OpenStack Silicon Valley 2016 keynote

I was asked to give the one of the keynote addresses to the OpenStack Silicon Valley 2016 conference put on by Mirantis. These types of events are mini-conferences put on in partnership with the local OpenStack user group. The user group gets tickets at a discount that is subsidized by the vendor sponsorships. We generally follow the user group rules of focusing on community works, not selling a product with our talks. This was my third year attending this mini-conference and the first year presenting.

See https://www.openstacksv.com/ and https://www.meetup.com/openstack/ for more details.

Take Your Open Source Project to the Foundation Level

I have put together below a high level “go to market” plan for an open source project becoming an standalone organization. It roughly covers similar ground to what OpenStack went through, so if you are familiar with OpenStack history, this plan will sound almost identical. The difference is I have mixed in some of what the Linux Foundation has been successful with over the last few years. With this plan, there is the assumption that you have decided to create a open source foundation for good reasons. See my other posts on open source projects if you want to read up on options other than creating a foundation like joining an existing foundation or not going the formal route at all.

Executive Overview

Our project is important to our company. It is so important, we have decided to create a standalone organization to support the project. We represents in this document, our company, that is currently supporting the project. Our objective with a standalone organization is to create a public open source community to support the development of the project. By placing the project code base into the public space, we expect that the project will have greater innovation and support over the long run, due to the greater participation of many engineers. Since this project is an important part of our production operations, it is important to strongly support the project, as we would expect any vendor to do. We also expect the side effects of going public with the project of getting better engineering recruits and good engineering publicity. Having a strong reputation for engineering excellence is important to the company.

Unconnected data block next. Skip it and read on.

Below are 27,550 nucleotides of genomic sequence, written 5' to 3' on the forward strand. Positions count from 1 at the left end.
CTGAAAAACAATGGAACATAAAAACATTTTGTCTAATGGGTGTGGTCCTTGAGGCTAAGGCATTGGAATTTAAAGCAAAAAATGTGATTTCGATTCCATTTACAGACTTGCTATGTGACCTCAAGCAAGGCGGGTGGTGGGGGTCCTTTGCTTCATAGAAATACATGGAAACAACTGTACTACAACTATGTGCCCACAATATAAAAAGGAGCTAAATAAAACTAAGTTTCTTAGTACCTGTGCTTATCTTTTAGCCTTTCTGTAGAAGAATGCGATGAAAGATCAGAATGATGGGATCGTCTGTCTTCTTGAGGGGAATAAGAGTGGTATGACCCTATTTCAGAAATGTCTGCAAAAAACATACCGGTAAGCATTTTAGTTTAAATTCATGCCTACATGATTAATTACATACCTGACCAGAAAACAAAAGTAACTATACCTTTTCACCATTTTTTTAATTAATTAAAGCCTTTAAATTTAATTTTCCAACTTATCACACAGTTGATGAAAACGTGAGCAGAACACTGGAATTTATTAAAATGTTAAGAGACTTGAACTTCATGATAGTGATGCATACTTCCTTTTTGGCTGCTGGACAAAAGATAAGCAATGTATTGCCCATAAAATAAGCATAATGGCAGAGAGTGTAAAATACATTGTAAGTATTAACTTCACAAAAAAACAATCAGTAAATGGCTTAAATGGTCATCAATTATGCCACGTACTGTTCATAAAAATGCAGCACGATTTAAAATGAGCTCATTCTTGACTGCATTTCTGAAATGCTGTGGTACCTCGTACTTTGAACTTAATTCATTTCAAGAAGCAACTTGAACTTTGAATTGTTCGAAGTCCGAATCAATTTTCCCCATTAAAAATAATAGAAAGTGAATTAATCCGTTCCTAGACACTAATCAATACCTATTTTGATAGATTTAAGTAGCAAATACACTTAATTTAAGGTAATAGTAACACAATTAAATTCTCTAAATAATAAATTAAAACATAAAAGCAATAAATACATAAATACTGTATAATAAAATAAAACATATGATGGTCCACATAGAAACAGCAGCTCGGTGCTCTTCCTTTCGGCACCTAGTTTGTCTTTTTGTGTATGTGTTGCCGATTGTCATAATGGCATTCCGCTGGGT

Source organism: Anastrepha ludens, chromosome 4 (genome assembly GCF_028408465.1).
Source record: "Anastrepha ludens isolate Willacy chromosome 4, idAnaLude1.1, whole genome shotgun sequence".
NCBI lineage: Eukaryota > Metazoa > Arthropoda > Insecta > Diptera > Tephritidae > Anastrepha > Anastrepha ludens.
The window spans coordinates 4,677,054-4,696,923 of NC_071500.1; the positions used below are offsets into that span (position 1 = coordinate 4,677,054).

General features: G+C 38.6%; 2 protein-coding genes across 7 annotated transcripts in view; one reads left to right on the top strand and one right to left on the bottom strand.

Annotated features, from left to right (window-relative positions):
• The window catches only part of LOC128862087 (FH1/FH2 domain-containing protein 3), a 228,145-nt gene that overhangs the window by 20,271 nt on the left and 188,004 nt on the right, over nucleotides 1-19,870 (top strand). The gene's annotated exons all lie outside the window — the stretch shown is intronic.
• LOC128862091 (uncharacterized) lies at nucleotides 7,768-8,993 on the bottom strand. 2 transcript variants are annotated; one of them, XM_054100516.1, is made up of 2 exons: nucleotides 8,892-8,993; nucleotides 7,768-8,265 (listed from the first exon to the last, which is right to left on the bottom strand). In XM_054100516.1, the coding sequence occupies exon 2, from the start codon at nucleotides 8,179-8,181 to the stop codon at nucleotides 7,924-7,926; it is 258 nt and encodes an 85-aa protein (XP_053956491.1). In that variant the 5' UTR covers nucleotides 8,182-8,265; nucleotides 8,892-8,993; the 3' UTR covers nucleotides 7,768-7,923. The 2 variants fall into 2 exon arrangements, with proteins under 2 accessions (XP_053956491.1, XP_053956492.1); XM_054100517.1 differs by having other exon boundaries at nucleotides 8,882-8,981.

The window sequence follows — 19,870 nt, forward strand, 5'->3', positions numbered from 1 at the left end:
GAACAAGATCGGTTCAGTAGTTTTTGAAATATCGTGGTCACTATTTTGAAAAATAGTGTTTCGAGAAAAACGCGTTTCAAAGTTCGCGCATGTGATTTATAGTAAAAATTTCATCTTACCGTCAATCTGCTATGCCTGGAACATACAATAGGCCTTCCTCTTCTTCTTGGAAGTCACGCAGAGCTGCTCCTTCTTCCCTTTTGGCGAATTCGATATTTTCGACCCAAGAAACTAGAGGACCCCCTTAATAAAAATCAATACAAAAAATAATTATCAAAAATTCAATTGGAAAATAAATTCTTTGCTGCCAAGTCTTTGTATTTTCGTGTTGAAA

Creating an standalone organization is the same process as you go through setting up a new company. The major difference is that this organization will be a non-profit. We want to focus on building the community around the project, so we want put off the distracting activities like filing taxes and creating a government recognized entity for as long as possible. We will need to handle money for salaries and accounts receivables to create the project community, so we need to offload that responsibility to our company for time being. Laser focus on building the standalone project community is critical for success.

We need a clear strategy to achieve our objective up front. Therefore we need define milestones within a larger timeline. Our objective of creating a standalone organization to support the project can be defined as hundreds of monthly contributions to the project and tens of production implementations. The strategy in more detailed implementation steps can be found below.

No plan would be complete without stating the risks of not implementing the plan:

  • If we continue to with the status quo of internal only development, we risk the project features will stagnate over the next few years. The lack of alternative ideas and single implementation will cause the project functionality to degrade.
  • If we place the project in an existing foundation, the risk is that the project founders will have less goverance control over the direction of the project. The project will need to conform to the style and tools of the organization it joins.